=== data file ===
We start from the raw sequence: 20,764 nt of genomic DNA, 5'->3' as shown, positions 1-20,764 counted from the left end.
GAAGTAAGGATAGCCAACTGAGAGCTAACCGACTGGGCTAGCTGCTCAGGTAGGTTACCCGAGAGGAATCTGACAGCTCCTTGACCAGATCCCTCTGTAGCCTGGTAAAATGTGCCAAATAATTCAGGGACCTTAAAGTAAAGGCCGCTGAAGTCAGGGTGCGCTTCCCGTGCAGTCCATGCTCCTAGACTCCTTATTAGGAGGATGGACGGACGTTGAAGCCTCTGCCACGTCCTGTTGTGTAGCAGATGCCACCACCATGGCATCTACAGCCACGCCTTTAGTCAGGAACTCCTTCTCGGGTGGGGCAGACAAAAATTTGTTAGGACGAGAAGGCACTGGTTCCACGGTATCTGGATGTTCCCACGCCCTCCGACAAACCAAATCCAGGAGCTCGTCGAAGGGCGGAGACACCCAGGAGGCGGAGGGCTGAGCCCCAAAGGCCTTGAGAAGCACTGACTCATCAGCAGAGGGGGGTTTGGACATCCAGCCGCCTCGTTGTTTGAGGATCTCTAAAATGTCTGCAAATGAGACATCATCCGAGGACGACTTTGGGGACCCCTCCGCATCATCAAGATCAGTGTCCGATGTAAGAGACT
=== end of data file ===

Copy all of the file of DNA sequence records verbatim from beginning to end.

We start from the raw sequence: 20,764 nt of genomic DNA, 5'->3' as shown, positions 1-20,764 counted from the left end.
GAAGTAAGGATAGCCAACTGAGAGCTAACCGACTGGGCTAGCTGCTCAGGTAGGTTACCCGAGAGGAATCTGACAGCTCCTTGACCAGATCCCTCTGTAGCCTGGTAAAATGTGCCAAATAATTCAGGGACCTTAAAGTAAAGGCCGCTGAAGTCAGGGTGCGCTTCCCGTGCAGTCCATGCTCCTAGACTCCTTATTAGGAGGATGGACGGACGTTGAAGCCTCTGCCACGTCCTGTTGTGTAGCAGATGCCACCACCATGGCATCTACAGCCACGCCTTTAGTCAGGAACTCCTTCTCGGGTGGGGCAGACAAAAATTTGTTAGGACGAGAAGGCACTGGTTCCACGGTATCTGGATGTTCCCACGCCCTCCGACAAACCAAATCCAGGAGCTCGTCGAAGGGCGGAGACACCCAGGAGGCGGAGGGCTGAGCCCCAAAGGCCTTGAGAAGCACTGACTCATCAGCAGAGGGGGGTTTGGACATCCAGCCGCCTCGTTGTTTGAGGATCTCTAAAATGTCTGCAAATGAGACATCATCCGAGGACGACTTTGGGGACCCCTCCGCATCATCAAGATCAGTGTCCGATGTAAGAGACT